Steph Power was at a welcoming and excited St David’s Hall for the Main Prize Concert 2 of the BBC Cardiff Singer of the World competition.
There are all sorts of music competitions held the world over, and many people enjoy participating in or watching them – and of course the winners enjoy winning them. But competitions are by no means universally approved of. The great pianist Mitsuko Uchido, for instance, once said ‘I hate competitions. They always produce the safe choice everyone can agree on.’ Well, maybe, in some musical arenas. But I’m guessing that few, if any, BBC Cardiff Singer of the World contests have produced a controversy-free winner – either at the heat stages or the finals. And I don’t believe the competition would survive long if it tried to do so, were it even possible.
One of the most intense areas of debate concerns repertoire. Of all the possible arias, which to choose? Bearing in mind that each will be plucked out of its operatic context and onto the concert platform in sequence, demanding that the singer step from one musical style and characterisation to another at a moment’s regrouping. In each case, and together as a programme, the arias need to showcase the voice to best advantage without over-reaching the singer’s stamina, range or depth of experience. These are questions of vocal technique and musical and emotional preparedness – and only on stage will the wisdom or otherwise of the singers’ choices truly become clear.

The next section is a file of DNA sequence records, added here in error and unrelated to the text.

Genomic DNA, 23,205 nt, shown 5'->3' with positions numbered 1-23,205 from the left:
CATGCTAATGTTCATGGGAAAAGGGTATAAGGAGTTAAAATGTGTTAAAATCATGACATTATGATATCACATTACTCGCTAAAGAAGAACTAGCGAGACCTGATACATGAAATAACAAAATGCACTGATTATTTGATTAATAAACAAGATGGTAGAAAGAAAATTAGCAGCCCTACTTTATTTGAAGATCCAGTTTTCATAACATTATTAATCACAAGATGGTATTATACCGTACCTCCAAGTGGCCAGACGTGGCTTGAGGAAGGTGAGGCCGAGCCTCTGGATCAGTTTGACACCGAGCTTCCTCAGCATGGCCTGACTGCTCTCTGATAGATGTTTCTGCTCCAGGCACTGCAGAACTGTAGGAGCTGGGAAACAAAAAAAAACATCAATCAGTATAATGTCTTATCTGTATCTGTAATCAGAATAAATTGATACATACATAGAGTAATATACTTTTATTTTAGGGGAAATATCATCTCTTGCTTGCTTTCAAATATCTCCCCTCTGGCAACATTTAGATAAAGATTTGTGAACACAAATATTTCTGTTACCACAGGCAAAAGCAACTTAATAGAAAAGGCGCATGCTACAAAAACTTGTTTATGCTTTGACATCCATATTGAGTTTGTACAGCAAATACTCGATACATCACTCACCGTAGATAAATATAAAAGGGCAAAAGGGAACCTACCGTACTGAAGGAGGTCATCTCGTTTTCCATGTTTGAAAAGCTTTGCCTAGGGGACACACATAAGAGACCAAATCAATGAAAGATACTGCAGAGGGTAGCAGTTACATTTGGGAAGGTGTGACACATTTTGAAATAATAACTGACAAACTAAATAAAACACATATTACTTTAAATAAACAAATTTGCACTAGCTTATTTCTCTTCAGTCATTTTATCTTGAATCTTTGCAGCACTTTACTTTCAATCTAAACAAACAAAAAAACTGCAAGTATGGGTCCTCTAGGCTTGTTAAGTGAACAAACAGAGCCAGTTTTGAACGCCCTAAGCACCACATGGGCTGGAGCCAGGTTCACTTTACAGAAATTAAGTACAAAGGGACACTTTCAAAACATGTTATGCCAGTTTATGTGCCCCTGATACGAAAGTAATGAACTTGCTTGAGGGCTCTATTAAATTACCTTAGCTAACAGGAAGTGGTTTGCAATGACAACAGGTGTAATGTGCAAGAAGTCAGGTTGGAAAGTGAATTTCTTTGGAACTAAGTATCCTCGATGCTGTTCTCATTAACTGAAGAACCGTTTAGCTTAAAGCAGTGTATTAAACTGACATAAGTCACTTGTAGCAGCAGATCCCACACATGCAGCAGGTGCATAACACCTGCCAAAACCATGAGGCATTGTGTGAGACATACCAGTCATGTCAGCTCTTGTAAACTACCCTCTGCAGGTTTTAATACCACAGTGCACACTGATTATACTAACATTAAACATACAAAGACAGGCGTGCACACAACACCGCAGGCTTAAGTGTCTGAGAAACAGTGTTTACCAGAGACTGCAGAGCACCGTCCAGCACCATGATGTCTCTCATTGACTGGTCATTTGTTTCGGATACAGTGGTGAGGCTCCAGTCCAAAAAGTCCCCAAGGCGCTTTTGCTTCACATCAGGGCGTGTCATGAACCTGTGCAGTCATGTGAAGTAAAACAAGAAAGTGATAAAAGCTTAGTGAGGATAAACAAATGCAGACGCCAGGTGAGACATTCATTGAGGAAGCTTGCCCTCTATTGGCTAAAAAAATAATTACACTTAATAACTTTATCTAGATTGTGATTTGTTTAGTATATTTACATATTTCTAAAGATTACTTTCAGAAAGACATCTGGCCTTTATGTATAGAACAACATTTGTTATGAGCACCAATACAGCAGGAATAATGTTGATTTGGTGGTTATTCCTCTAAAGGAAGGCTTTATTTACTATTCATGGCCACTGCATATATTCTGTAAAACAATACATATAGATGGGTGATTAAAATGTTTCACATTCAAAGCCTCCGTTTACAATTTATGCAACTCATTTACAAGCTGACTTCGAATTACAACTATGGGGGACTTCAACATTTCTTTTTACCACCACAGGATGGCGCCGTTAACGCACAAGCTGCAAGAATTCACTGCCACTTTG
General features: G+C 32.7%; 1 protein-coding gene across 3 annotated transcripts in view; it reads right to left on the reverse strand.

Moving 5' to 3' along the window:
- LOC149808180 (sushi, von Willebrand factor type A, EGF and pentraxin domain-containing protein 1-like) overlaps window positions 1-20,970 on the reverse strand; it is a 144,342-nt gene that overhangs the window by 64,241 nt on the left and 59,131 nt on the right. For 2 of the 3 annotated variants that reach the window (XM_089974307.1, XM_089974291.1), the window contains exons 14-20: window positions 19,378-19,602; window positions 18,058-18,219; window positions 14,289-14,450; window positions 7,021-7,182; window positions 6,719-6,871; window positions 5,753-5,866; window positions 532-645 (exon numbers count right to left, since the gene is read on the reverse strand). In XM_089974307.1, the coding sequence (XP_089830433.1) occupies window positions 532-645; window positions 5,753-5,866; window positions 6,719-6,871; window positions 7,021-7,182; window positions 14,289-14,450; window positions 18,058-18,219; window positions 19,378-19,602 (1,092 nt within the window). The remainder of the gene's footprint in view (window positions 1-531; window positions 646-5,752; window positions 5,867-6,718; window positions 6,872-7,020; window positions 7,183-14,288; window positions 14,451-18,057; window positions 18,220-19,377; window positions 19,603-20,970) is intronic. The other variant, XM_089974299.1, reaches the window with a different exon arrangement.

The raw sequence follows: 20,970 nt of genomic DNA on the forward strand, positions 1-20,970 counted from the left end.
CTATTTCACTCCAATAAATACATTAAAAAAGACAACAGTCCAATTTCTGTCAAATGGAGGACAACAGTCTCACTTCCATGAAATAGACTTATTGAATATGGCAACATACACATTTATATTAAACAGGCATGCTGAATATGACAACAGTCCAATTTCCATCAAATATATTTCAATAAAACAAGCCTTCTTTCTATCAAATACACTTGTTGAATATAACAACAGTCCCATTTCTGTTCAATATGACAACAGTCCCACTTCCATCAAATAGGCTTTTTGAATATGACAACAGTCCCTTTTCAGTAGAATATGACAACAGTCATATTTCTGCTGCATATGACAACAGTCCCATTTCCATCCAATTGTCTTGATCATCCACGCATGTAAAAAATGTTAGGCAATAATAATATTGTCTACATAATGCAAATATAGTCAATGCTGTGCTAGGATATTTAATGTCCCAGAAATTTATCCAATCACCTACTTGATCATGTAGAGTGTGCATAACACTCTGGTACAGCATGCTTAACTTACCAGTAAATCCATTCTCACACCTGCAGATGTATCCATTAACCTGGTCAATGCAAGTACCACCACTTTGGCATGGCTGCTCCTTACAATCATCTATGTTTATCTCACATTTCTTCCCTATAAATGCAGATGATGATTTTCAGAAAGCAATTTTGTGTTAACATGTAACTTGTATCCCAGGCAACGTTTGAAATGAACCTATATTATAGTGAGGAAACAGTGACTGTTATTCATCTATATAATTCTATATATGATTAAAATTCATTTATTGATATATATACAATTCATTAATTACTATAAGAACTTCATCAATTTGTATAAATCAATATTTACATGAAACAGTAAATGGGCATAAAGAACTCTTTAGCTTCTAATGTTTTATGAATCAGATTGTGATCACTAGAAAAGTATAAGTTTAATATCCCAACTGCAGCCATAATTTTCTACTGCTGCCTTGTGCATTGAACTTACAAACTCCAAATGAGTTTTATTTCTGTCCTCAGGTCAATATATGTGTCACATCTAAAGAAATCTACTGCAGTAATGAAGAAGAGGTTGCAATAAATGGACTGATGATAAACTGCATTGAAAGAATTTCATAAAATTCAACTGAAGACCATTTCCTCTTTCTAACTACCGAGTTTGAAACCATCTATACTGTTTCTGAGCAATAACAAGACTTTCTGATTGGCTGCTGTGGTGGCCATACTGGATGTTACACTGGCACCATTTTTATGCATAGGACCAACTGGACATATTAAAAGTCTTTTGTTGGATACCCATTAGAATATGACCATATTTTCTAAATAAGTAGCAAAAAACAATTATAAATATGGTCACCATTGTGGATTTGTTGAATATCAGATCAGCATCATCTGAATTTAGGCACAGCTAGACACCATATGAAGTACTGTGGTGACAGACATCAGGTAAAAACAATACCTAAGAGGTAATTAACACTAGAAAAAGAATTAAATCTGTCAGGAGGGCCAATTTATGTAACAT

Taking as read that all twenty of the Cardiff Singer competitors are exceptional singers, of the five contestants in the second Main Prize concert, no one candidate was outstanding in all departments. And the differences seemed as much as anything to pivot around their hugely contrasting choices of repertoire, which made for an intriguing, tense and hugely enjoyable occasion.
It was an evening of high voices, with tenors from Malta and South Korea slotted between sopranos from South Africa, Wales and the USA, supported throughout by the exceptional playing of the Welsh National Opera Orchestra under conductor Martyn Brabbins. South Africa’s Kelebogile Besong was on first, starting with a haughty insistence on the virtues of fidelity via Mozart’s ‘Come soglio’ (The Marriage of Figaro) and thence to protestations of innocence via Verdi’s ‘Morrò, ma prima in grazia’ (Un ballo in maschera). Neither were convincing, partly because the arias felt too big for Besong’s nonetheless fine, clear voice, with high notes and passage work flung out but not always supported.
The same felt true of the ‘Jewel Song’ from Gounod’s Faust. However, in ‘The heart is never satisfied’, a clearly cherished song by the South African composer, Mzili Khumalo, telling of the Zulu Princess Magogo, Besong rose to deliver a performance of poignancy and depth. Here she took the audience on an exquisite journey into what for most would have been brand new cultural territory. Regardless of the competition outcome, it was a memorable experience, and a welcome expansion into the less familiar.
Nico Darmanin from Malta piqued the audience’s interest with his initially cheeky-chappy tenor persona, but his Italian programme proved patchy in delivery, with a sojourn into Mozart, as Don Giovanni’s Don Ottavio (‘Dalla sua pace’) lacking in substance and control. He had started well, bringing a light elasticity to Verdi’s lothario, the Duke of Mantua, in ‘Questa o quella’ (Rigoletto). But, by his next Verdi aria, the love song ‘Dal labbro il canto estasiato vola’ (Falstaff), the voice had tired, he struggled with vocal dryness and his passage work blurred untidily.